Although there are various sources of uncertainty in ERA, we can predict many effects with confidence. Even when uncertainties are high, risk assessments with proper scientific review and consensus provide the best summary of the state of knowledge.

Ecological risk assessment results are most useful when risk managers clearly communicate the risks and decisions to the public. An ERA should

  • summarize results so that the public can understand them,
  • distinguish scientific conclusions from policy judgments,
  • describe major differences of opinion on scientific issues or alternative conclusions that readers can draw from the data, and
  • explain major assumptions and uncertainties.

How complex are ERAs?

Ecological risk assessments may involve the effects of multiple stressors on ecosystems containing numerous species that are interlinked and dependent on a range of processes.

Because of the complexity and variability of nature, the initial scoping phase of an ERA (problem formulation) is critical to providing a focus for the assessment. However, ERAs need not be complex or lengthy, they only need to define the risks with the degree of certainty required to support a risk management decision.

What is the future of ERA?

Anticipated improvements in ERA will include development of standard tools and approaches and more effective links to risk management. Increasingly, ERA will address issues concerning its application in the management of land and natural resources.

Some challenges facing ERA include the following:

  • Integrating the concerns of stakeholders and risk managers with the scientific knowledge of risk assessors,
  • Conducting risk assessments that encompass large areas and involve multiple stressors,
  • Moving beyond effects on individual organisms and species to predicting changes in populations and ecosystems, and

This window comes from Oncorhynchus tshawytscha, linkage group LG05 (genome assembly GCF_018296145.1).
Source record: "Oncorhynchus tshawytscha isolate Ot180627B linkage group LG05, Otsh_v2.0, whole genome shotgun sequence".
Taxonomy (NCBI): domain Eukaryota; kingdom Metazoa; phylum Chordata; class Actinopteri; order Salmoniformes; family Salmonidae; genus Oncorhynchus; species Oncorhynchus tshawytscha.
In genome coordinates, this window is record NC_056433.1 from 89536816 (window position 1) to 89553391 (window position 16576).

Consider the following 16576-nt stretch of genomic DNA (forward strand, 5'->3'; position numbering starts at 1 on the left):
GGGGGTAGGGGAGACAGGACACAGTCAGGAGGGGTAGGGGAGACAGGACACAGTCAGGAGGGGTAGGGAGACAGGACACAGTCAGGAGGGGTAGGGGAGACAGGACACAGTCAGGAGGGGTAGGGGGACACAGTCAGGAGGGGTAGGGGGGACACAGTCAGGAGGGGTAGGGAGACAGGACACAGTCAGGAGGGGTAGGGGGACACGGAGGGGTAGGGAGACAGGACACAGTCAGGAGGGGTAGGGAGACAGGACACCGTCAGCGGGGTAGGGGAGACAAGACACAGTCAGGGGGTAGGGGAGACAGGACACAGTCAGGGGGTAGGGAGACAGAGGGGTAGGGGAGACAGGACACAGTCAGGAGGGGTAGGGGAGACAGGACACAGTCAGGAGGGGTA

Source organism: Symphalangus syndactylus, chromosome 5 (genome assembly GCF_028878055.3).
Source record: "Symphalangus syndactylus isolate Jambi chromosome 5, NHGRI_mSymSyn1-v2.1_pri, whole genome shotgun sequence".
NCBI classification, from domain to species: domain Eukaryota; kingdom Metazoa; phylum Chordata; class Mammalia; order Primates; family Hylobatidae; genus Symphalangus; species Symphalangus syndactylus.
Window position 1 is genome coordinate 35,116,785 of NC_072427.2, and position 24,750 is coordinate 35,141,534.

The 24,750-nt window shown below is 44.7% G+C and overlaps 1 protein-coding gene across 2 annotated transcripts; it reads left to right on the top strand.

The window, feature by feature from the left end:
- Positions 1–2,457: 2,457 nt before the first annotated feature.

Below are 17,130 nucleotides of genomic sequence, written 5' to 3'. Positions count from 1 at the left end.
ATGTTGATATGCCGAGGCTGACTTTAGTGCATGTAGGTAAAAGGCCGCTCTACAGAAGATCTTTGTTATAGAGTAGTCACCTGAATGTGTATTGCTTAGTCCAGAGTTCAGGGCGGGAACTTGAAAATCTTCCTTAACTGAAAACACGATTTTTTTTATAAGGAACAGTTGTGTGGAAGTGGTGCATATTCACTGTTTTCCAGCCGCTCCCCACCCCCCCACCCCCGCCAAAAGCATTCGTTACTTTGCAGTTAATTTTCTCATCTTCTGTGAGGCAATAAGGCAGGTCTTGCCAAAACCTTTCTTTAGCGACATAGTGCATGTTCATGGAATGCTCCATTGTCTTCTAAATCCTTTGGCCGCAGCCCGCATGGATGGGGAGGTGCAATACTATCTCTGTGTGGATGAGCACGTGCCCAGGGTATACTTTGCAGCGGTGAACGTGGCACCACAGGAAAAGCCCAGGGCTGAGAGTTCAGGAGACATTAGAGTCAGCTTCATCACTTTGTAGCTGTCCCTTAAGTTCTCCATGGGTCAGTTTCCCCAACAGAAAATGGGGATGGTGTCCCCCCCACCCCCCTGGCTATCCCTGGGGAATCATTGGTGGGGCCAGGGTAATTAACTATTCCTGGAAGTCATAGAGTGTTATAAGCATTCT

• Communicating ecological risks to stakeholders.

While improving the science behind ERA will always be desirable, ERA is now and will continue to be a valuable tool supporting scientifically sound environmental decision-making.

Where is there more information about ERA?

While there are many excellent sources for ERA information, the following resources will help in further understanding the issue.

U.S. Environmental Protection Agency. 1996. Proposed Guidelines for Ecological Risk Assessment. Federal Register 61:47552-47631. This document can also be found at: http://www.epa.gov/ ORD/WebPubs/ecorisk.
U.S. Environmental Protection Agency. 1992. Framework for Ecological Risk Assessment. EPA/630/R-92/001. Risk Assessment Forum, Washington, DC.
Suter II GW. 1993. Ecological Risk Assessment. Boca Raton FL: Lewis. 550 p.
Society of Environmental Toxicology and Chemistry: E-mail setac@setac.org or Telephone 850 469 1500.

Ecological risk assessment terms

  • Endpoint: A characteristic of the environment that is evaluated or measured in an assessment.
  • Receptor: A plant, animal, community of organisms, or ecosystem that is exposed to stressors in the environment.
  • Risk Assessor: An individual or team with the appropriate training and range of expertise necessary to conduct a risk assessment.
  • Risk Management: The process of determining appropriate actions in response to an identified risk.
  • Risk Manager: An individual, team, or organization with responsibility for or authority to take action in response to an identified risk.
  • Stakeholder: Any individual, team or organization interested in or affected by the outcome of a risk assessment.
  • Stressor: Any physical, chemical, or biological entity that can induce an adverse response.
  • Uncertainty: A lack of confidence in the prediction of a risk assessment that may result from natural variability in natural processes, imperfect or in complete knowledge, or errors in conducting an assessment.